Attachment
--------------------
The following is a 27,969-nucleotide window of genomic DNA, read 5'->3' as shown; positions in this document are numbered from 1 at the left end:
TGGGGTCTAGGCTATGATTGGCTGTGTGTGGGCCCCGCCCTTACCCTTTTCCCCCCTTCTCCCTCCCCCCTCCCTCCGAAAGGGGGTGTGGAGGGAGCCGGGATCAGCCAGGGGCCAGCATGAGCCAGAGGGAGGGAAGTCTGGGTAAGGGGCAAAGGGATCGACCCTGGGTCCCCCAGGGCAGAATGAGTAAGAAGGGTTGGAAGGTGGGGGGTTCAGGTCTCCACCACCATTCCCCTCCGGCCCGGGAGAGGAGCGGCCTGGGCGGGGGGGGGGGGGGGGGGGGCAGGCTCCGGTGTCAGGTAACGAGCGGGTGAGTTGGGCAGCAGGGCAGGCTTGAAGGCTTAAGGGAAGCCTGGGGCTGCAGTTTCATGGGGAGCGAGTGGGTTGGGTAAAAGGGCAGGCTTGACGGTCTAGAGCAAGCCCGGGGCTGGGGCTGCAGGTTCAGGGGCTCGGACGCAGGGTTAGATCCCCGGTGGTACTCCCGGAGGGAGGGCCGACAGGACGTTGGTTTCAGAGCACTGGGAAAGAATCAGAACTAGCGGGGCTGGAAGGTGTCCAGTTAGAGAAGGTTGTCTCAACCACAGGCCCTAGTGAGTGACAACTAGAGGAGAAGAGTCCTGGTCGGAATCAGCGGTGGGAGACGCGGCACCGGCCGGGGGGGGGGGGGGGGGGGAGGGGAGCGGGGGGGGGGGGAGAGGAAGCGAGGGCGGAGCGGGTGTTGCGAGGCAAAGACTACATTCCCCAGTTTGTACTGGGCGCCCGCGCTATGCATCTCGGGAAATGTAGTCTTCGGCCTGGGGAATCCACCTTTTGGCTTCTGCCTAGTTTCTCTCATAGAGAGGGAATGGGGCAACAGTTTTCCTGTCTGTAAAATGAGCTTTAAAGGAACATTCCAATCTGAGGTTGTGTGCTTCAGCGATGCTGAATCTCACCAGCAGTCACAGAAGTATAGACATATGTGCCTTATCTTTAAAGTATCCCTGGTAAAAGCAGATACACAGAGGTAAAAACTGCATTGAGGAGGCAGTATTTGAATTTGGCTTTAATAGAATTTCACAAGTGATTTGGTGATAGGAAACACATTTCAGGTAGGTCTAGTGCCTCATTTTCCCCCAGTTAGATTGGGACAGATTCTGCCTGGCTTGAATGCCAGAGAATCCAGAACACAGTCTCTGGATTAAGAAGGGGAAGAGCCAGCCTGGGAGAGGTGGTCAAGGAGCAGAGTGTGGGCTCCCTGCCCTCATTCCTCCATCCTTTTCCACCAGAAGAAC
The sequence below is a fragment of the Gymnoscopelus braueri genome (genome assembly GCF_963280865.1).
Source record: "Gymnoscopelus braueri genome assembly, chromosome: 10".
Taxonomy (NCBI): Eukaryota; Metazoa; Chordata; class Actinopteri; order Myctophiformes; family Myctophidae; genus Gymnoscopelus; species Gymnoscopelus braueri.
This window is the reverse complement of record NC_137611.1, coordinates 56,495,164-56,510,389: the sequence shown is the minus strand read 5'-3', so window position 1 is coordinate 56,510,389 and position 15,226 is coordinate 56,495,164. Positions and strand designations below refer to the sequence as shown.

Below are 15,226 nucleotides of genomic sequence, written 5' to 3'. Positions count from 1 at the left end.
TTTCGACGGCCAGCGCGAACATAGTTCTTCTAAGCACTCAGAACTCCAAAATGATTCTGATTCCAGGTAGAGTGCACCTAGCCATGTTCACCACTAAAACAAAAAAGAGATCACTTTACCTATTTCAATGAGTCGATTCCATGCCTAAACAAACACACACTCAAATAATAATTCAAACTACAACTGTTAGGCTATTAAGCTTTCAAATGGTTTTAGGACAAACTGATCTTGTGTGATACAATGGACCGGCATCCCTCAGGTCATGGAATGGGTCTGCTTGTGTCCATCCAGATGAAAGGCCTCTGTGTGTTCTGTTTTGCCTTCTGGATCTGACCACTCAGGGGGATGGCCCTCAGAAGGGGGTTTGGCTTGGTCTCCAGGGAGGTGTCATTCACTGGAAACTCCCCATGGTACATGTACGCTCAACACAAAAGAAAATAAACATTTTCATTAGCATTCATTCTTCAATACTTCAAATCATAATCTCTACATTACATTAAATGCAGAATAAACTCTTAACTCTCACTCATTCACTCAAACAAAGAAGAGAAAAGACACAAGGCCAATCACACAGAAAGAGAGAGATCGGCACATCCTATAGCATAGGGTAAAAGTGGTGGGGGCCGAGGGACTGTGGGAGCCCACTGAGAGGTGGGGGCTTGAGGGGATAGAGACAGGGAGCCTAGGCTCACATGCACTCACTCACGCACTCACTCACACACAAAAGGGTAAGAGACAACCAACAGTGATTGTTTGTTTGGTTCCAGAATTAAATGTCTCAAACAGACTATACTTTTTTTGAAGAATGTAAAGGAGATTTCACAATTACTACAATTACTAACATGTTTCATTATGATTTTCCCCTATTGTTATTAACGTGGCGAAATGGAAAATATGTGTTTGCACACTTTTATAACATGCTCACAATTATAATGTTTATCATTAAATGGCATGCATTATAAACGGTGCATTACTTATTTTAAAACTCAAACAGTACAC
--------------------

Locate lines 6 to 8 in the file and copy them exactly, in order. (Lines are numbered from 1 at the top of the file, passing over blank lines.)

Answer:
This window is the reverse complement of record NC_137611.1, coordinates 56,495,164-56,510,389: the sequence shown is the minus strand read 5'-3', so window position 1 is coordinate 56,510,389 and position 15,226 is coordinate 56,495,164. Positions and strand designations below refer to the sequence as shown.

Below are 15,226 nucleotides of genomic sequence, written 5' to 3'. Positions count from 1 at the left end.
TTTCGACGGCCAGCGCGAACATAGTTCTTCTAAGCACTCAGAACTCCAAAATGATTCTGATTCCAGGTAGAGTGCACCTAGCCATGTTCACCACTAAAACAAAAAAGAGATCACTTTACCTATTTCAATGAGTCGATTCCATGCCTAAACAAACACACACTCAAATAATAATTCAAACTACAACTGTTAGGCTATTAAGCTTTCAAATGGTTTTAGGACAAACTGATCTTGTGTGATACAATGGACCGGCATCCCTCAGGTCATGGAATGGGTCTGCTTGTGTCCATCCAGATGAAAGGCCTCTGTGTGTTCTGTTTTGCCTTCTGGATCTGACCACTCAGGGGGATGGCCCTCAGAAGGGGGTTTGGCTTGGTCTCCAGGGAGGTGTCATTCACTGGAAACTCCCCATGGTACATGTACGCTCAACACAAAAGAAAATAAACATTTTCATTAGCATTCATTCTTCAATACTTCAAATCATAATCTCTACATTACATTAAATGCAGAATAAACTCTTAACTCTCACTCATTCACTCAAACAAAGAAGAGAAAAGACACAAGGCCAATCACACAGAAAGAGAGAGATCGGCACATCCTATAGCATAGGGTAAAAGTGGTGGGGGCCGAGGGACTGTGGGAGCCCACTGAGAGGTGGGGGCTTGAGGGGATAGAGACAGGGAGCCTAGGCTCACATGCACTCACTCACGCACTCACTCACACACAAAAGGGTAAGAGACAACCAACAGTGATTGTTTGTTTGGTTCCAGAATTAAATGTCTCAAACAGACTATACTTTTTTTGAAGAATGTAAAGGAGATTTCACAATTACTACAATTACTAACATGTTTCATTATGATTTTCCCCTATTGTTATTAACGTGGCGAAATGGAAAATATGTGTTTGCACACTTTTATAACATGCTCACAATTATAATGTTTATCATTAAATGGCATGCATTATAAACGGTGCATTACTTATTTTAAAACTCAAACAGTACAC